The owners, who have three of their own kids, ensured my kids had food they enjoy, and Steve asked my daughter (a bit of an artist) to draw him a picture, making them fast friends. The merriment and easy exchange among all of us fellow travellers reminded me that the joy of travelling is found as much in the people we meet as the places we go. Having my kids experience that was a simple yet profound gift. And, a hostel is such an authentic way to deliver such a gift.
My kids still talk about the people we met there and ask me why there isn’t a communal dinner with other guests at every place we stay!
Turns out hostels can be great for families. Here are some tips for hostelling with kids:
- First, check to see if the hostel you’re considering is family-friendly. Some have age restrictions that limit stays to kids of a certain age, such as six or older, or limit younger guests to certain room types. Given the shared spaces, I would recommend hostelling with kids beyond the toddler stage as it makes things much easier if they are independent in the bathroom and can understand how to behave in communal settings (that is, they won’t cry all night or be super loud at the crack of dawn). Plus, hostels are unlikely to provide any baby gear you may need such as cribs or high chairs, and there’s sometimes little room to store them if you bring your own. When in doubt, reach out to hostels directly via email or Facebook to ask if their place would be a good choice for your family.
- Talk to your kids before and during your stay about how a hostel is different from a hotel so they have an understanding of what to expect and what’s expected while they’re there. Don’t just focus on what’s not allowed—let them know about all the perks of hostelling, too, like meeting and talking to people from all over the world.
- Book a private room (with an ensuite, if possible). Let’s face it. You don’t want to deal with your kid waking up in the middle of the night, and neither does anybody else. Many hostels offer private rooms and this is a must with kids. After all, there are enough distractions at bedtime, and you can’t compromise on the extra security and privacy with little ones. Some hostels have family-specific rooms, and others may have smaller dorms with only four beds or so, which you might be able to book out entirely.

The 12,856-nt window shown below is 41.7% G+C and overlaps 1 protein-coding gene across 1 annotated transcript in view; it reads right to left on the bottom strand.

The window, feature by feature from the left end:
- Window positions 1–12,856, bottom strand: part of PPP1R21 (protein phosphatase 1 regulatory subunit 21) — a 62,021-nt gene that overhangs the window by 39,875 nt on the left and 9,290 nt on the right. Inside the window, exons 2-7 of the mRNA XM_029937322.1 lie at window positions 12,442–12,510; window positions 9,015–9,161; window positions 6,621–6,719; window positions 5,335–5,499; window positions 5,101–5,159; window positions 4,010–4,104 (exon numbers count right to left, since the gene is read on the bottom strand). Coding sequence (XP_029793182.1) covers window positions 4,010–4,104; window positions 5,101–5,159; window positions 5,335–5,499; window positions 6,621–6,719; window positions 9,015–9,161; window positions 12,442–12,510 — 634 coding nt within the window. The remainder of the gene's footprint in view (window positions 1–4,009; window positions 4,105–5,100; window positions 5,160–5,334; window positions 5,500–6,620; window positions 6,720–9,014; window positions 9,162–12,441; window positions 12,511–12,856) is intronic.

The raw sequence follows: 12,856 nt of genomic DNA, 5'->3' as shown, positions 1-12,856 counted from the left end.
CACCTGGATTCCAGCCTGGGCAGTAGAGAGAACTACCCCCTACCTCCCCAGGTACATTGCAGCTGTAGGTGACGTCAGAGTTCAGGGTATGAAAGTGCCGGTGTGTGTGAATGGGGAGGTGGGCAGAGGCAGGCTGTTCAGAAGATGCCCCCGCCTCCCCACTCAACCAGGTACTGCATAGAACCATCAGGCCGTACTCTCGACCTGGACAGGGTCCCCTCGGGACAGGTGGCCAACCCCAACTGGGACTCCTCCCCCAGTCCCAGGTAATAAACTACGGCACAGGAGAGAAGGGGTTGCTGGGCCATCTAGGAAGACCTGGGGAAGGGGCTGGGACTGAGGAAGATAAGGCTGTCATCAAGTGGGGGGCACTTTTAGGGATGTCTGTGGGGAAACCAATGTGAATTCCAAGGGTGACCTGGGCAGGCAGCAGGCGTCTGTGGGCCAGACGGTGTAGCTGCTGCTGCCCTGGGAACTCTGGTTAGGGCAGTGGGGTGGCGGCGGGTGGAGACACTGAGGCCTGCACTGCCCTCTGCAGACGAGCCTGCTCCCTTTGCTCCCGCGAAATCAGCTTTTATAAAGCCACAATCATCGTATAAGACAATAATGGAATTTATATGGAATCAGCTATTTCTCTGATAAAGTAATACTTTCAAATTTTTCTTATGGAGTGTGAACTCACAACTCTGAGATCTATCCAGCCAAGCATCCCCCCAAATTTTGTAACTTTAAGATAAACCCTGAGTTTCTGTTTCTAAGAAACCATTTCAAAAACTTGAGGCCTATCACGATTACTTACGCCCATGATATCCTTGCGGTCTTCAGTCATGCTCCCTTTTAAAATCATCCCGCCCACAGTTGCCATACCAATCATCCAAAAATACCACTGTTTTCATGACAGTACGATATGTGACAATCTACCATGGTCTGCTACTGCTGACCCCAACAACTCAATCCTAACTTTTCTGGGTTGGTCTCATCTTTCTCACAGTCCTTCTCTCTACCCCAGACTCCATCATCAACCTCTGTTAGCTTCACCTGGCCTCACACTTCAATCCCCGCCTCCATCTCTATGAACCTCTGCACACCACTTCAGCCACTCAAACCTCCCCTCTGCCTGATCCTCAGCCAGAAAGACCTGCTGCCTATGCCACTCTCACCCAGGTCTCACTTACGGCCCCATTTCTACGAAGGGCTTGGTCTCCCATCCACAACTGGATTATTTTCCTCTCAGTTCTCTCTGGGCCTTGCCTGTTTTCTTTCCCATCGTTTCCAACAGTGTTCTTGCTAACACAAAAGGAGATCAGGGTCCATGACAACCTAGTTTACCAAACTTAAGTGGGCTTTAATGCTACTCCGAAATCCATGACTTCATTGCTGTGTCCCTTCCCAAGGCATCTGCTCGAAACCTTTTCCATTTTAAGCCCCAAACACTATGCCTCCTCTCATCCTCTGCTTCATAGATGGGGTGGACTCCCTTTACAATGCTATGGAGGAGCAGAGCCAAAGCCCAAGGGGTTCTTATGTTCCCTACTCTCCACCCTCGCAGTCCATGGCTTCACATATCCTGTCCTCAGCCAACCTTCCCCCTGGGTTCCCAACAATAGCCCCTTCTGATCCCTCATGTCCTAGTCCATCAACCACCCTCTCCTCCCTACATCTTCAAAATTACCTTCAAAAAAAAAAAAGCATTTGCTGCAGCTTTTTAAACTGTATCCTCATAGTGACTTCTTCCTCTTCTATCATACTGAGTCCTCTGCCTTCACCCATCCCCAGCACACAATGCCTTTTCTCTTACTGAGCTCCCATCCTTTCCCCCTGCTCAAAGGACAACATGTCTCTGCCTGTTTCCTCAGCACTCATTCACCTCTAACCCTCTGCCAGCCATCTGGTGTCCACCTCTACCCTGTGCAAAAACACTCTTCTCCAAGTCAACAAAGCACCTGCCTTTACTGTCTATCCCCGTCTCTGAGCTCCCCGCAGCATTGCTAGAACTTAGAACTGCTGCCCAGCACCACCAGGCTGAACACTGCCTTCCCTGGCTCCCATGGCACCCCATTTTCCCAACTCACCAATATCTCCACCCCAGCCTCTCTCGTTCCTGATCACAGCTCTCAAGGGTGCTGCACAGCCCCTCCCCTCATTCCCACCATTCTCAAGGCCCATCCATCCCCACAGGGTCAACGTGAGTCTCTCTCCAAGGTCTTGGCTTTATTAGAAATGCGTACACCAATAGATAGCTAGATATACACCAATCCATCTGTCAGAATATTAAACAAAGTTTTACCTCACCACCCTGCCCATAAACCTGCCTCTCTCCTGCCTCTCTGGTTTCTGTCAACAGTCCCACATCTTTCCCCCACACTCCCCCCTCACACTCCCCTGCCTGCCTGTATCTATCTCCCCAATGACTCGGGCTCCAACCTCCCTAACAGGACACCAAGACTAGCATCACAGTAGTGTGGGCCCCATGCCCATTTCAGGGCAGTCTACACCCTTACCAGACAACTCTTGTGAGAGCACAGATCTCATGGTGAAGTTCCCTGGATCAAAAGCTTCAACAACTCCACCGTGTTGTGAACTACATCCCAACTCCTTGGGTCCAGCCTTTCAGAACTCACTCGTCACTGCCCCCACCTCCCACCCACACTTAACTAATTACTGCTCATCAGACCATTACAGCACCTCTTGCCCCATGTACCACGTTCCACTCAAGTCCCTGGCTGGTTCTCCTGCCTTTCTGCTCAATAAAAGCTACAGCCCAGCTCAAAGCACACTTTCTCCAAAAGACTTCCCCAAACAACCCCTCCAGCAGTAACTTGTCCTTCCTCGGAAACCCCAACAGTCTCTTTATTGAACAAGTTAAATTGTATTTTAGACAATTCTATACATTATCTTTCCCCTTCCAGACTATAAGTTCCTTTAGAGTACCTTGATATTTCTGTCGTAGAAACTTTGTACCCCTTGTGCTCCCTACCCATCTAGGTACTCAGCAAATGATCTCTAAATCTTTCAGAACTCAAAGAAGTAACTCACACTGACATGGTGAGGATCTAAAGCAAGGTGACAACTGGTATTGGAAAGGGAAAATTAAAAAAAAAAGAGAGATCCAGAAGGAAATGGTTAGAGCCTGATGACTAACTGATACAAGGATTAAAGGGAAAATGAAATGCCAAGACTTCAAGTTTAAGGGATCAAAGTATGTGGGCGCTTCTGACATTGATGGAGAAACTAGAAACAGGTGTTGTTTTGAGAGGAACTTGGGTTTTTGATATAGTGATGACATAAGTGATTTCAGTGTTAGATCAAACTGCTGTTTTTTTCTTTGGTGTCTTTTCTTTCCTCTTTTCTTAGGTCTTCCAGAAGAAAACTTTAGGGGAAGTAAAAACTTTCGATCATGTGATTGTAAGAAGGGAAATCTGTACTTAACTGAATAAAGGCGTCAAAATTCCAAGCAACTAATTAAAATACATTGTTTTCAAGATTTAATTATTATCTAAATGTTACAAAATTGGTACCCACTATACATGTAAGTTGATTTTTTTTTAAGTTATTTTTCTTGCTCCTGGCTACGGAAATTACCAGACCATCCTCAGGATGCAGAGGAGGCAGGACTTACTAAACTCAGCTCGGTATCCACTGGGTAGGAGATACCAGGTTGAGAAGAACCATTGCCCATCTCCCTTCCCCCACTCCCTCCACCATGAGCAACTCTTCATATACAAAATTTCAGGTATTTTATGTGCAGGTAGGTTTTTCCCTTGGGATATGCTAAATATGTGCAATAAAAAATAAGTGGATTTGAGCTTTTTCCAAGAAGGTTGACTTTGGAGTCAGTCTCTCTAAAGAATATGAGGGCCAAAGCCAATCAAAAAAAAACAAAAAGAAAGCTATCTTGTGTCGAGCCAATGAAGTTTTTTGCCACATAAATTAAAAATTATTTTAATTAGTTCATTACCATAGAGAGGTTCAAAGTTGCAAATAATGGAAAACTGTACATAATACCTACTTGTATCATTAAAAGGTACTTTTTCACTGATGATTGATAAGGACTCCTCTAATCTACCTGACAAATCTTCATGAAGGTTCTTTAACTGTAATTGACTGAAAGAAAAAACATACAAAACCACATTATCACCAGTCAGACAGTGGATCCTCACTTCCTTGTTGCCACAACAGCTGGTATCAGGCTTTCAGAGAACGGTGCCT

- Choose a quieter time to go. We went to Rome during its low season, which meant it was also slower at the hostel. On our second night, we had our whole area to ourselves, which meant my kids could run loose a bit without disturbing others—something you can’t really do in a hotel that’s jammed in the high season.
- One of the best perks of hostels is the self-catering kitchens, which allow you to cook what you want, when you want. Meals add up when you’re travelling, especially if you have a picky kid like mine who rarely finishes a meal. Find a nearby grocery store and stock up on some quick and easy snacks and meals that you know your kids enjoy. Not only will it save money, but it’ll also save your sanity if you can’t find a restaurant that serves something Mr. Pickypants will eat.
- Capitalize on hostel amenities. Do a load of laundry while your kids enjoy the games room. Or just sit and sip a cuppa joe. Most hostels also offer a ton of tourist info and deals to stretch your dollar. And while you may not be up for joining the hostel pub crawl, many offer family-friendly activities right out their front door.
- Enjoy the camaraderie. Hostels offer a hub for travellers who generally want to interact with other travellers. Chatting with others offers a great way to get super travel ideas, but also a chance for you and your kids to meet interesting people from different places.
Ultimately, you know your kids best. Maybe they’re not quite ready for a hostel yet, but will be on your next trip. Just don’t assume that hostels aren’t for you if you have kids. In fact, it’s an amazing and attainable way to show your kids the world and could spark a travel bug that lasts a lifetime.